Building up the resilience of farming systems requires that short- and long-term climate adaptation strategies are implemented at different scales, drawing on a full range of knowledge, financial, technical, cropping actions, and practices. At the farm level, several sustainable cropping practices, i.e., crop sequencing, arrangement, and management techniques, can ensure that arable crop production is robust enough to buffer against current climate risks and adapt to future climatic conditions. These practices can potentially maintain and improve the state and function of natural resources that farming relies on, which are systematically degraded by the continued use of conventional methods, such as intensive tilling, leaving soils bare, or high chemical inputs.  

Against this background, this report examines the impacts of different climate risks on three major agricultural crops, which are staples of European cuisines: wheat, potatoes, and olives. It reviews the available research into the effects of sustainable cropping practices on biodiversity, soil quality and water parameters, which are considered crucial determinants of climate change resilience of farming systems.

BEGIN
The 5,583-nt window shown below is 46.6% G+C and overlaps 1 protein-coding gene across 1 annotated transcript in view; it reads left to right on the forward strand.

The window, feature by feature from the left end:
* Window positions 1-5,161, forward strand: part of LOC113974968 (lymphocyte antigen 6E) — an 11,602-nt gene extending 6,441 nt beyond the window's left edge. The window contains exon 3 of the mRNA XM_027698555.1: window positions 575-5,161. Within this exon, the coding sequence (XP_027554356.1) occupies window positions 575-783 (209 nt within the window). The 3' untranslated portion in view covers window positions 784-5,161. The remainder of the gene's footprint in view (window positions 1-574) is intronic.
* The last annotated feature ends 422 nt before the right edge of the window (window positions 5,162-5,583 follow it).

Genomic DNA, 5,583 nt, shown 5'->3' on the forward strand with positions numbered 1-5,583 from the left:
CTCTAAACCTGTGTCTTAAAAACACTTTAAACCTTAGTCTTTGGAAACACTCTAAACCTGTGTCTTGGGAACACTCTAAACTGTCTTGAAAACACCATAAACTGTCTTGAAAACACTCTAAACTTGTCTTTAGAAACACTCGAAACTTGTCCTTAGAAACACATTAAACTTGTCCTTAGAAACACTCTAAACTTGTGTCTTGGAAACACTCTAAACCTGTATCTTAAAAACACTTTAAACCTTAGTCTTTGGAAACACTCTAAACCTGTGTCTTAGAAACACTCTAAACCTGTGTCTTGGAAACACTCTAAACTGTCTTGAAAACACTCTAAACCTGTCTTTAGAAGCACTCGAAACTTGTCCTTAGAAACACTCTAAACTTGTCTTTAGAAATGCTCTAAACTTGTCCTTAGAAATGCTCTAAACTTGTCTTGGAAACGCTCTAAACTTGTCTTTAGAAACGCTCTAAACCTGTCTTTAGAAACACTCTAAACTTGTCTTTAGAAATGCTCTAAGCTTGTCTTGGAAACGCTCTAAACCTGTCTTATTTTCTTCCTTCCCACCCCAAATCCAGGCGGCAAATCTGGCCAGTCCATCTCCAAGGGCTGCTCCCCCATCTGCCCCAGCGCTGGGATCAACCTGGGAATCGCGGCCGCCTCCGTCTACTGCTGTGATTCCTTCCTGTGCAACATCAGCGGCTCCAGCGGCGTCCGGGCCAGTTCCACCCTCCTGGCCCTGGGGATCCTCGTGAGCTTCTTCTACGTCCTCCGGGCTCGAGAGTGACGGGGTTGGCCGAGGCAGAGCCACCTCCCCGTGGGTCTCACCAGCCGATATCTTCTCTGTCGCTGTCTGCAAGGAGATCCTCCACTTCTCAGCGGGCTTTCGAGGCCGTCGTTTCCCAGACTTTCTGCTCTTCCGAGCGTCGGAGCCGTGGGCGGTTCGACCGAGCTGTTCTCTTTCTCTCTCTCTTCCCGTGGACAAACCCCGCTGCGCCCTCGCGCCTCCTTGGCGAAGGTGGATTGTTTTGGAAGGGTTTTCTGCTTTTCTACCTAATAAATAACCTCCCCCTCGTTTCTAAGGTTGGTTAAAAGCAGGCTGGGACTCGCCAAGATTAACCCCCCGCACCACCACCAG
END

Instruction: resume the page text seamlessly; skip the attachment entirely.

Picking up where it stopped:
The analysis of the evidence for wheat, potatoes, and olives finds that sustainable cropping practices can potentially maintain and improve biodiversity and soil and water parameters that can buffer farming systems against current climate risks and help them adapt to future climatic conditions. Importantly, the evidence suggests no significant negative impacts on crop outputs when compared to conventional farming methods.  

The study concludes with recommendations for policy-makers, researchers, and practitioners. First, it is essential that steps be taken to support farmers and households engaged in agriculture to cope with both the threat of climate variability and the challenges that climate change will pose to future livelihood opportunities. Climate change is not a singular event. Policy instruments should focus on facilitating a wider uptake of practices that improve soil quality, water conservation, and landscape and biodiversity parameters that will potentially enhance the climate change resilience of farming systems.